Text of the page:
“Paul, an apostle of Christ Jesus by the will of God, To the saints who are in Ephesus, and are faithful in Christ Jesus:” (Ephesians 1:1 (ESV)
Immediately following identification that he was the author of the letter to the Ephesians church, he then identified the recipients of the letter: “To the saints who are in Ephesus.”
The word saints (ἅγιος; hagios) means God’s people who are holy and dedicated to Him. It also means “called out ones.” These were people who were consecrated to the Lord because He had set them apart from sin and declared them righteous by grace alone, through faith alone, in the person and work of Jesus Christ alone.
There is some dispute as to whether this epistle was a circular letter destined to many churches, or specifically intended for the church in Ephesus. The reason for the dispute is because some early manuscripts omit the phrase “who are in Ephesus.”
Dr. John Walvoord explains that, “The words “in Ephesus” are omitted by some early manuscripts, but strong external and internal evidence support their inclusion. If this epistle were a circular letter, it seems that Ephesus, such a strategic city in Asia Minor, would have certainly received it first.”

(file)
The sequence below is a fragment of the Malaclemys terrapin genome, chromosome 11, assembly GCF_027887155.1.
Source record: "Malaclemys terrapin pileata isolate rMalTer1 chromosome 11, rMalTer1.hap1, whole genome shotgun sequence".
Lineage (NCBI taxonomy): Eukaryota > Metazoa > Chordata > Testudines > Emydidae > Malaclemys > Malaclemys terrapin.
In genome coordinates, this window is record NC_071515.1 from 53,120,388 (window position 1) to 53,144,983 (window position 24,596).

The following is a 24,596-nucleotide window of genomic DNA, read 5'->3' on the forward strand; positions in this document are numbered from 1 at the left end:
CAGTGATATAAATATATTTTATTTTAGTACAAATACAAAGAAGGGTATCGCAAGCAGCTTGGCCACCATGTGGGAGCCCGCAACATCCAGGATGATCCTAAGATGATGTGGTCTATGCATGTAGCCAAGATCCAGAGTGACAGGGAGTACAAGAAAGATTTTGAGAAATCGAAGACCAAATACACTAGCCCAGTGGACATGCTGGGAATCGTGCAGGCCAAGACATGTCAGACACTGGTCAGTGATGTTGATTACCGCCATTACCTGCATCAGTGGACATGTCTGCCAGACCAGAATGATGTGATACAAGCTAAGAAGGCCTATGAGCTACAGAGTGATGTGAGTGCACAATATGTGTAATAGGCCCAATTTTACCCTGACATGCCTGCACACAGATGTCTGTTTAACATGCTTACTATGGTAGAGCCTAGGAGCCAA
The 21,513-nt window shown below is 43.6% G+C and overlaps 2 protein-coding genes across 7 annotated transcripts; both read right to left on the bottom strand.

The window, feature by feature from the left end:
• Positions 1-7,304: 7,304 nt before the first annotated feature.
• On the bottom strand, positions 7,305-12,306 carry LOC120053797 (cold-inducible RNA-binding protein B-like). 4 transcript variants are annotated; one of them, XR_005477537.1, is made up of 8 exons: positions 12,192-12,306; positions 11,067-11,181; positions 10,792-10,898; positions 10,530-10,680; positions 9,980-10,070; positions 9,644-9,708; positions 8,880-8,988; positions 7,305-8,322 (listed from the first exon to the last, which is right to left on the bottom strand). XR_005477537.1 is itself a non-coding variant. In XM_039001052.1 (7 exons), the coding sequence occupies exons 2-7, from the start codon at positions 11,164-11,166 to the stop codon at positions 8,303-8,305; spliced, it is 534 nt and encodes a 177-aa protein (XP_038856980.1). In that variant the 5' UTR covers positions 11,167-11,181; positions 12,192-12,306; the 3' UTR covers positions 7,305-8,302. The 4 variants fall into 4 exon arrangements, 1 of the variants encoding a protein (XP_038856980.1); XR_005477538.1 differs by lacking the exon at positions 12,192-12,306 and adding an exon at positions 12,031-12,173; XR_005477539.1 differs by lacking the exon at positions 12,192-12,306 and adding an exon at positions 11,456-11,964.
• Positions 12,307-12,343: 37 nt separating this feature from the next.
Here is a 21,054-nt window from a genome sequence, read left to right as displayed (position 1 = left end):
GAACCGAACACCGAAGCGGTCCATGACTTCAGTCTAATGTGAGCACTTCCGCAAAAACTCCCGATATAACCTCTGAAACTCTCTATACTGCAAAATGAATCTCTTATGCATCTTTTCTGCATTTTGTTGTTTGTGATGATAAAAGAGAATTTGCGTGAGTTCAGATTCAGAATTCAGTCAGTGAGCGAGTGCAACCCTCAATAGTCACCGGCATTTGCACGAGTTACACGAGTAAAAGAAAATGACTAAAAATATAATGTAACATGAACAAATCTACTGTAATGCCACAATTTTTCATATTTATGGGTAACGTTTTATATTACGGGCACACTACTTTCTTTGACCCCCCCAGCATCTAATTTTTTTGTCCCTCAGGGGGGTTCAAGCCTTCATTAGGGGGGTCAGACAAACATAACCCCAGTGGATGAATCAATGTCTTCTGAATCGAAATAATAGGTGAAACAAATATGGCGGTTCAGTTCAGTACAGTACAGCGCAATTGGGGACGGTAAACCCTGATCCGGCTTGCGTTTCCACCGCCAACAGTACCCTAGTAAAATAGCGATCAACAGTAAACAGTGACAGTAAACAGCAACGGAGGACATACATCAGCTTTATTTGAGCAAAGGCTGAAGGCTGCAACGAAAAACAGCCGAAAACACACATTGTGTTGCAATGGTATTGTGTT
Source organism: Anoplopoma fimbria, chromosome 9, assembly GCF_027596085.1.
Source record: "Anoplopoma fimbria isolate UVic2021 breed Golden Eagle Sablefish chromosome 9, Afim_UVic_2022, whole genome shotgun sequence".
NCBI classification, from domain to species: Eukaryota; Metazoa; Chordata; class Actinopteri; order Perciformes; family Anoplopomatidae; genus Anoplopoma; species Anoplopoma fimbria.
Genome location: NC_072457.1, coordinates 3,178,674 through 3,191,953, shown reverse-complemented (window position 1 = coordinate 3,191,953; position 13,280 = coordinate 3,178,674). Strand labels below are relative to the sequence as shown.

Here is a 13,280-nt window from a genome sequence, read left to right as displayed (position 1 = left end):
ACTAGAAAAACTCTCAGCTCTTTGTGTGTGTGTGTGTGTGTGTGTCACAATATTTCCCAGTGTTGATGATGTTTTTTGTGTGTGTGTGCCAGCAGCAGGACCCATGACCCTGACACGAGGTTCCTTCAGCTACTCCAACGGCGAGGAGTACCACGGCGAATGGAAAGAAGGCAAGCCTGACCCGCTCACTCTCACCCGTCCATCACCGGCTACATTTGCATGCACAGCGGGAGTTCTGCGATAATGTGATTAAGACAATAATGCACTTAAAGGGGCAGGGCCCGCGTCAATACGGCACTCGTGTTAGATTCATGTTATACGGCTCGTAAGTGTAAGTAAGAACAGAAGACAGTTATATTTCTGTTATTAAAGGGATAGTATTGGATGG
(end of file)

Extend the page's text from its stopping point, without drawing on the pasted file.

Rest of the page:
The Ephesians were not only called saints, an indication of the position in Christ, but Paul also said they were faithful in Christ Jesus, a likely reference to their daily dedication to the Lord. The word faithful (πιστός; pistos) means trustworthy, dependable, committed and reliable. The reason they were saints, and faithful ones at that, was because they were in Christ Jesus. They were in union with Christ. All Christians, throughout church history, enjoy this status and responsibility.
Take time today to thank the Lord that not only do you possess the position of saints, but also the responsibility of being faithful.
Soli deo Gloria!